Judt depicts the chalet inside his head as a kind of refuge, and his nocturnal visits to it as way of making tolerable the calvary of immobility imposed upon him by his condition. The compensations of memory-work are not to be overestimated, however. "Loss is loss," he writes, "and nothing is to be gained by calling it by a nicer name." His unillusioned and unsentimental apprehension of his own imminent disappearance gives the book, which is made up of 25 short feuilletons, many of them first published in the New York Review of Books, a sort of pre-posthumous quality. Indeed, one is reminded of David Hume's last testament, "My Own Life", in which the philosopher, stricken by a "disorder in his bowels", moves from the present tense to the past ("I am, or rather was"), as if the "speedy dissolution" he is anticipating had already happened.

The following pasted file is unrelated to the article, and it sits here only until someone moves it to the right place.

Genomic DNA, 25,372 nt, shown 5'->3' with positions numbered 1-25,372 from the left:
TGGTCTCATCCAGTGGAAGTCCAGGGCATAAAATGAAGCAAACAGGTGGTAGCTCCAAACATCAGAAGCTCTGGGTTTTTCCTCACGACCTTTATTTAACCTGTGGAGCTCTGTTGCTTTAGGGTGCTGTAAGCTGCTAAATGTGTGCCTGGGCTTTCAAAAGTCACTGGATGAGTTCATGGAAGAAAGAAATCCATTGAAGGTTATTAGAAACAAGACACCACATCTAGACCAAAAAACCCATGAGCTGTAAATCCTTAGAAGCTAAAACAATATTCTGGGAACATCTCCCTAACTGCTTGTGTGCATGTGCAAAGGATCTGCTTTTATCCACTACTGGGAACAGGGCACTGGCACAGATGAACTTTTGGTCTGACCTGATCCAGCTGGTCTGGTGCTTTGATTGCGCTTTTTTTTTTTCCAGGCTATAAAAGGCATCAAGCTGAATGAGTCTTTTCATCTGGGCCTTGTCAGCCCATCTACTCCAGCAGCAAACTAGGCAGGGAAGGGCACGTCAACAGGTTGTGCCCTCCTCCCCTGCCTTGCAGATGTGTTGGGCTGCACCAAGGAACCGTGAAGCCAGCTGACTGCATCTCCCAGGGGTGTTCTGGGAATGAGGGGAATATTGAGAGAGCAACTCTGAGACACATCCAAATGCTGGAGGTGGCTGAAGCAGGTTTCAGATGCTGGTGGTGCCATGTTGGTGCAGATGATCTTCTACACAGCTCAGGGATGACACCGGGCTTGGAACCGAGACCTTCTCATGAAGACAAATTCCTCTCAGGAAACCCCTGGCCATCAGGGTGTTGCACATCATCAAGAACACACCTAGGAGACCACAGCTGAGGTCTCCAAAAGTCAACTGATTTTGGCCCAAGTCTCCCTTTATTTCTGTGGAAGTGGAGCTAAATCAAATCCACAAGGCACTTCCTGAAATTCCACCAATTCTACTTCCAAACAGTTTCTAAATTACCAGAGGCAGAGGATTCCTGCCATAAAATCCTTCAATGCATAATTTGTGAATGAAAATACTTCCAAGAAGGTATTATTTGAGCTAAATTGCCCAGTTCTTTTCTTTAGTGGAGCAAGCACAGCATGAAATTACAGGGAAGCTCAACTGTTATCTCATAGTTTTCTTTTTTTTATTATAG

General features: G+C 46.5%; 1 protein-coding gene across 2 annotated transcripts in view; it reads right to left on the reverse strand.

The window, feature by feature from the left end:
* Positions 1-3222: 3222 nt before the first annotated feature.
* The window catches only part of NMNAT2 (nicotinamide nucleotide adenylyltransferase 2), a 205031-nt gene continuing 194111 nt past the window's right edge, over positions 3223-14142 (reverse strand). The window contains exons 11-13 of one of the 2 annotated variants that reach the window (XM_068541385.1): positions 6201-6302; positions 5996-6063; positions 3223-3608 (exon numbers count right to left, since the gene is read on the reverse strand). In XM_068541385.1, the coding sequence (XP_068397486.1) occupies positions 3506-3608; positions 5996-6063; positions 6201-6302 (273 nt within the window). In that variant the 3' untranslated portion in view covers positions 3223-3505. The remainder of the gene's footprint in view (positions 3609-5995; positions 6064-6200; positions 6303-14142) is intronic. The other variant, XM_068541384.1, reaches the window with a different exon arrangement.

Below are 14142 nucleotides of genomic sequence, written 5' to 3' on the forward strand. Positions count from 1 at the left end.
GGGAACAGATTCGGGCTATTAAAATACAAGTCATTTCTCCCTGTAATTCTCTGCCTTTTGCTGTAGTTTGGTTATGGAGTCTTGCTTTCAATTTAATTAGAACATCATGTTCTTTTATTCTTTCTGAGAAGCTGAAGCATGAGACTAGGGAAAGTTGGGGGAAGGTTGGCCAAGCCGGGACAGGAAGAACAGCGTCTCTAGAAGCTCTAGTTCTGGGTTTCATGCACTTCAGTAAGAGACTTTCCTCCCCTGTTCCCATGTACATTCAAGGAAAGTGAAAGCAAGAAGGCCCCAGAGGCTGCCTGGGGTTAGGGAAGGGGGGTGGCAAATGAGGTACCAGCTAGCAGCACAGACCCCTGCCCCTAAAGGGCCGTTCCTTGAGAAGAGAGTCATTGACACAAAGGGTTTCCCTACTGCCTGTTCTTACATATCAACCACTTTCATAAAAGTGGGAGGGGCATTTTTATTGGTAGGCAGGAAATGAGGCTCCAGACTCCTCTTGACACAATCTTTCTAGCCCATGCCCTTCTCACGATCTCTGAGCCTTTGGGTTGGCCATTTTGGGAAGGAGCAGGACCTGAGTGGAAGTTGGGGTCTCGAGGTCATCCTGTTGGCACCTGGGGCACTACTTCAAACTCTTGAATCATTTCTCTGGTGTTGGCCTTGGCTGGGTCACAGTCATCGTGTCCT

Thus, this is a book about loss, but it is not simply about what Judt lost when ALS took hold of him, and it would be unduly reductive to read it that way. It is clear that he intends these vignettes of his 1950s lower-middle-class childhood in south London, his early 1960s adolescence and eventual ascent from a direct-grant school in Battersea to King's College, Cambridge as, to use his own phrase, "illustrative examples". They are meant to illustrate, I think, what Judt, in Ill Fares the Land, calls the "world we have lost" - the world of postwar social democracy, with its "crescendo of [public] expenditure and welfare provision".
Ill Fares the Land was a threnody not only for the interventionist state that bequeathed to western societies a regulated economy and better social services, but also for a certain idea of human beings and human association, and for the notion that there exist public goods that the market is not best suited to provide. Here, in an essay on the (mostly female) "bedders" who tidied the rooms of (mostly male) Cambridge students when Judt was an undergraduate, he refers witheringly to a "reduced and impoverished capitalist vision" of rational economic man. Over the past three decades, he argues, this vision has usurped that of the citizen, understood as one who belongs to a civic grouping that is expressive of something more than just the total aggregate of individual preferences.